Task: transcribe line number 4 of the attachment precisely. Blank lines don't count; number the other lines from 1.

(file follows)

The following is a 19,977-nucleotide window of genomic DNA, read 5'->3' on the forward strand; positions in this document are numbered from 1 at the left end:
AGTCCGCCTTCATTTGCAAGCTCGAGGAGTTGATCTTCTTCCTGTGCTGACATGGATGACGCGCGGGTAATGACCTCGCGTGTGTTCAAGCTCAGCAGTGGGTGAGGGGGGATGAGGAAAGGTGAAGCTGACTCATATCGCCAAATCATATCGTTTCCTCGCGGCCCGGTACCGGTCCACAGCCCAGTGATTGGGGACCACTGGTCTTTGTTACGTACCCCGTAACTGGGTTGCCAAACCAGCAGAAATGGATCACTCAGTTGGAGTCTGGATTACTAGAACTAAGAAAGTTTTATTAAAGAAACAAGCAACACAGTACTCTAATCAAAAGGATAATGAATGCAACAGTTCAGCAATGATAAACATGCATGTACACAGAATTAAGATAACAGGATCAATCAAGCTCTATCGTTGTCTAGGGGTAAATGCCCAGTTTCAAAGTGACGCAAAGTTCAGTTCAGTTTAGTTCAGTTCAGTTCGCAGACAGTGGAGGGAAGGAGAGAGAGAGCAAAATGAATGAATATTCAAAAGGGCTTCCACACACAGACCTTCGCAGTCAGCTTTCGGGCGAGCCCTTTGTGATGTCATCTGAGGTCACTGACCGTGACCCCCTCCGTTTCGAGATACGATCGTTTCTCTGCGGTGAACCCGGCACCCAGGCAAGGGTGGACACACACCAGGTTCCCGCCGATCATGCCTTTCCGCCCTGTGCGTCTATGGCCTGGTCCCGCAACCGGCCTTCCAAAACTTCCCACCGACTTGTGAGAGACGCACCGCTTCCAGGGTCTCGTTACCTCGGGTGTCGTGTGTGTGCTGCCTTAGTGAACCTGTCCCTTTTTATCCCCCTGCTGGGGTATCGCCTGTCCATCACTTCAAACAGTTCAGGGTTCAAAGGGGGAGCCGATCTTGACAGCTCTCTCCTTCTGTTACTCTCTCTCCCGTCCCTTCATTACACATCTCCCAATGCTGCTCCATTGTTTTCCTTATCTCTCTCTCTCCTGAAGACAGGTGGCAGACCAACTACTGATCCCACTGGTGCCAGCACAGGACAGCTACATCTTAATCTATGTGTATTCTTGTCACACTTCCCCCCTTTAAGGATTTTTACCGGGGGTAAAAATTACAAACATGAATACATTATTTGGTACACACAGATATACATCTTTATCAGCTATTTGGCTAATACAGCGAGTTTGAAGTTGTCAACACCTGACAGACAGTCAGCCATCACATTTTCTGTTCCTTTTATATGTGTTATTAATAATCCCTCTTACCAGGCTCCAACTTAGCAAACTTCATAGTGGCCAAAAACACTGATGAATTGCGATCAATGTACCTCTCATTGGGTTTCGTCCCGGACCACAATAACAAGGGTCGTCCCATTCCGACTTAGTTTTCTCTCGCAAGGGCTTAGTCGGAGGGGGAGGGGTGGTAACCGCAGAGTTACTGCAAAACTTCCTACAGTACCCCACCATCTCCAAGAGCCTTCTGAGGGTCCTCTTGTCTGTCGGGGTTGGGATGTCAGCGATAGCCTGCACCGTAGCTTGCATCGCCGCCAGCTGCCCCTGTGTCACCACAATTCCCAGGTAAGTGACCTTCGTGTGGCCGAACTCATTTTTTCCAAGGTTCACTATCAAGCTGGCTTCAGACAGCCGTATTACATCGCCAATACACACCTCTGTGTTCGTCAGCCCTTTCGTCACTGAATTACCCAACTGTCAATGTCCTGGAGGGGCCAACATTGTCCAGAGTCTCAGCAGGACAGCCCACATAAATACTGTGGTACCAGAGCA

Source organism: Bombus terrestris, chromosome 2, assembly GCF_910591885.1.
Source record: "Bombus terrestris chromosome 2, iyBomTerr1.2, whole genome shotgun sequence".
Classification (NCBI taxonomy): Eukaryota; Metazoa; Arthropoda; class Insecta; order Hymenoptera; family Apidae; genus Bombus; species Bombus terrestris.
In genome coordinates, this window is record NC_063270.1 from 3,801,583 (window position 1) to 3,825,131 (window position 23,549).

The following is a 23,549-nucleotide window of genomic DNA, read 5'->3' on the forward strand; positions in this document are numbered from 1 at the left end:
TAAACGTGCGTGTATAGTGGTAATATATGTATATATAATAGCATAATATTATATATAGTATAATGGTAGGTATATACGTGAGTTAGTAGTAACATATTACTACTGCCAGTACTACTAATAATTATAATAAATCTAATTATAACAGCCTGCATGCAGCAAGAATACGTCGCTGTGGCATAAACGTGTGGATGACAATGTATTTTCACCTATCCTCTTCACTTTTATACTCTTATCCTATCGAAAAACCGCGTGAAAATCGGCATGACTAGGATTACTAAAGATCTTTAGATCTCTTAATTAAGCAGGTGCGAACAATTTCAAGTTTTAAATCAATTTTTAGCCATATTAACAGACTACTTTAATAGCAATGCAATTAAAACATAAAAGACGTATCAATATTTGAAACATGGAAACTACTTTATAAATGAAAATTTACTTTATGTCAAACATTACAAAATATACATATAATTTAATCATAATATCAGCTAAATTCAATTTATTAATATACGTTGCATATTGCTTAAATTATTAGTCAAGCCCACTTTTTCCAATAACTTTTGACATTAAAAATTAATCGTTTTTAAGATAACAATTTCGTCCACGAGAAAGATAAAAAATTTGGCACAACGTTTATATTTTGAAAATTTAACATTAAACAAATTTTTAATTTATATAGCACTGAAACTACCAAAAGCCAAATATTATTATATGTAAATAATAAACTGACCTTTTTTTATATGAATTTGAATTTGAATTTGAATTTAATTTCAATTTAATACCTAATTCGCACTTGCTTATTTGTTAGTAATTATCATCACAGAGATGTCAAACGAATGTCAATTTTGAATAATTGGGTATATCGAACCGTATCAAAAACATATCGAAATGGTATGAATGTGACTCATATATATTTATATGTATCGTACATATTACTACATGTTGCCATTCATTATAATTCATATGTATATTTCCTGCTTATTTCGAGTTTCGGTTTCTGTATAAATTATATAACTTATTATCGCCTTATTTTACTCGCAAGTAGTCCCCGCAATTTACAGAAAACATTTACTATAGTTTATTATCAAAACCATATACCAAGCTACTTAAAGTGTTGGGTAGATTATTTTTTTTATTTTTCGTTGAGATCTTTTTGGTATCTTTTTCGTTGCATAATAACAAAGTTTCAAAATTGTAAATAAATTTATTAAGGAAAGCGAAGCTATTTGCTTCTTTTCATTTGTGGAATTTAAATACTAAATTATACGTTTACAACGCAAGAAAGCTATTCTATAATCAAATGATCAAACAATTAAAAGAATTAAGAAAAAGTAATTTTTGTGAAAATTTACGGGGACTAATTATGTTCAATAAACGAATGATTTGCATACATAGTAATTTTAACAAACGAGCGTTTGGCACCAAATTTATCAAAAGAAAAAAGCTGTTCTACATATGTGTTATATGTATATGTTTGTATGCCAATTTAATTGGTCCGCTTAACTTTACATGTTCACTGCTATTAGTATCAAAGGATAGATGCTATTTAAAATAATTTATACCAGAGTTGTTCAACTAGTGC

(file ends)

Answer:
Source record: "Bombus terrestris chromosome 2, iyBomTerr1.2, whole genome shotgun sequence".